Grading Standards for College Papers


This document describes the standard by which student essays will be evaluated. The rigor of this standard confirms the value of an ECU degree.


Very good. Detailed understanding of the text; sound organization; few or no mechanical mistakes; clear, unambiguous sentences, perhaps with a touch of elegance. In the best A papers, a lively and intelligent voice seems to speak; it has something interesting to say, says it clearly and gracefully to an appropriate audience, and supports it fully. The thesis of the paper goes beyond what was said in class and the relevance of the topic to the text as a whole is explicit.


Good. Clear thesis, organization and continuity; probably some minor mechanical errors but no major ones; ideas that are reasonable and anchored in the text. Thought has obviously gone into the paper; it is solid but not striking. Papers with theses that are original but not well-connected to the text in question, or papers that are competent but remain on a surface level of analysis, tend to fall into this range. Work might be needed on stylistic points such as wordiness and unclear transitions.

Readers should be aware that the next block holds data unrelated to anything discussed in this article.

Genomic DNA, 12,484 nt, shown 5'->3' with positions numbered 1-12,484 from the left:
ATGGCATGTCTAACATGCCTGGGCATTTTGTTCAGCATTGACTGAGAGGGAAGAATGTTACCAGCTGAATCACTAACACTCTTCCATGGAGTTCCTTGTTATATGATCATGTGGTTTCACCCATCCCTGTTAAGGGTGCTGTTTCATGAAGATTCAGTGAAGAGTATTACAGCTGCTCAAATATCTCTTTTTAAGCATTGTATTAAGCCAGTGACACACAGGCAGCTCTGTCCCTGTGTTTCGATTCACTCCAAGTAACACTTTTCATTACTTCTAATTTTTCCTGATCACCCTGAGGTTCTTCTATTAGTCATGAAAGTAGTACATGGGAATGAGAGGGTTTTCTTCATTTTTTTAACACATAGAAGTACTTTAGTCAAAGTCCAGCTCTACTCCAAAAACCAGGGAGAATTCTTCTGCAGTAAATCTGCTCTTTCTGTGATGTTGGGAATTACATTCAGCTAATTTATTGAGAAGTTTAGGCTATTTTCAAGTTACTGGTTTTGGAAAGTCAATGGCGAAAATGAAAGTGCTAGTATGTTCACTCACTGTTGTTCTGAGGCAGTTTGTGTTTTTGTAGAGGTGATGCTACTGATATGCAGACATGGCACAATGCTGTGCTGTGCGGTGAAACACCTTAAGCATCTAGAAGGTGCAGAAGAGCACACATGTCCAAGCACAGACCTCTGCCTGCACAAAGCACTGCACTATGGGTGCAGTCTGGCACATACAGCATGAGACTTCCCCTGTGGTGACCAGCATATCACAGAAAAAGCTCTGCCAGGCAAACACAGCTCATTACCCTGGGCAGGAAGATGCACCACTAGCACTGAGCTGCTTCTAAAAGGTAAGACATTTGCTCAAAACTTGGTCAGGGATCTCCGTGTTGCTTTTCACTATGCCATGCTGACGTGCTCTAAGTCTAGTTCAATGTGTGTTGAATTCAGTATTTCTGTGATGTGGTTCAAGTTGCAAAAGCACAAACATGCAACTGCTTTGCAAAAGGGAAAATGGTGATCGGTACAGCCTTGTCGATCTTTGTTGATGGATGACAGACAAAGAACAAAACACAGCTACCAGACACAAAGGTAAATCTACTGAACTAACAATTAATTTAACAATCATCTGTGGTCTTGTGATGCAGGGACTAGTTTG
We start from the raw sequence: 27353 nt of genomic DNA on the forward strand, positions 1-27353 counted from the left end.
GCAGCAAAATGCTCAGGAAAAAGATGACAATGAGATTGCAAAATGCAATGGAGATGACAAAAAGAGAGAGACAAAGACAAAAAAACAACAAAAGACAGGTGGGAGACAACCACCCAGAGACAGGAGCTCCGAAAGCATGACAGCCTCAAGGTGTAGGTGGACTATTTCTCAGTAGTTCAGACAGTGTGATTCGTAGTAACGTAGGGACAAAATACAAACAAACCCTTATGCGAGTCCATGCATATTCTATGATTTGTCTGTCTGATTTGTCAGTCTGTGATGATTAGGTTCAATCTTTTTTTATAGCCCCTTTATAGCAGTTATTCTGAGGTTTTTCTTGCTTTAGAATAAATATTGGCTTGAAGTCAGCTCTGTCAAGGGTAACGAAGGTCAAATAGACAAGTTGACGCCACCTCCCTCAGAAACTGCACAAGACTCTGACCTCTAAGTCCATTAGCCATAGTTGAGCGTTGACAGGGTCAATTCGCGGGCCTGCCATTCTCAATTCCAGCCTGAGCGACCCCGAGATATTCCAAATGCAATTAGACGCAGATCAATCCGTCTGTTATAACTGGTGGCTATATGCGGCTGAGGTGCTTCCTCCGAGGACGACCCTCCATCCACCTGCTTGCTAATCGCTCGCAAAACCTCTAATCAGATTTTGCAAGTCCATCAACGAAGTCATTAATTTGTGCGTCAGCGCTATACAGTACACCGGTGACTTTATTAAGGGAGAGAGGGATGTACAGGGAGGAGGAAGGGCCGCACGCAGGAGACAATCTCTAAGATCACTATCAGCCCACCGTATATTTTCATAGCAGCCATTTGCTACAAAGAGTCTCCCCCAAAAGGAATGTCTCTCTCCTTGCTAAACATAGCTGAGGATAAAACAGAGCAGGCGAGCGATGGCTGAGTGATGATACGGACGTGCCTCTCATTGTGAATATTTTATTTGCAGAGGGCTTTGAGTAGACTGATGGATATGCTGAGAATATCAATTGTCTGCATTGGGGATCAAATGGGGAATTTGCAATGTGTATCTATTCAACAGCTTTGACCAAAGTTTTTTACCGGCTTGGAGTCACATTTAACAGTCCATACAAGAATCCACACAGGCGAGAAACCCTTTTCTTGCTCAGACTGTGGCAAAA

Good enough. This grade indicates the acceptable standard for graduation from East Carolina University. A weak, fuzzy thesis and perhaps illogical arguments to support it; a certain amount of confusion about what the text actually says; numerous minor mechanical errors and perhaps some major ones; examples given for their own sake or to prove that the writer has read the text, not to prove a point; organization rambles or disappears; words are misused; proofreading is weak. There are some ideas here, but the writer needs help and work to make them clear to another reader.


Not good enough. Thesis missing; major mechanical problems; poor organization; serious misreadings of the text; long stretches of plot summary; the paper is much shorter than the assigned length—the writer doesn’t really have a point to make.


The paper is plagiarized in part or in whole, or it shows general weaknesses even graver than those of a D paper.


Adapted from statements by Eleanor Courtemanche, Harry Shaw, and the Vassar English Department.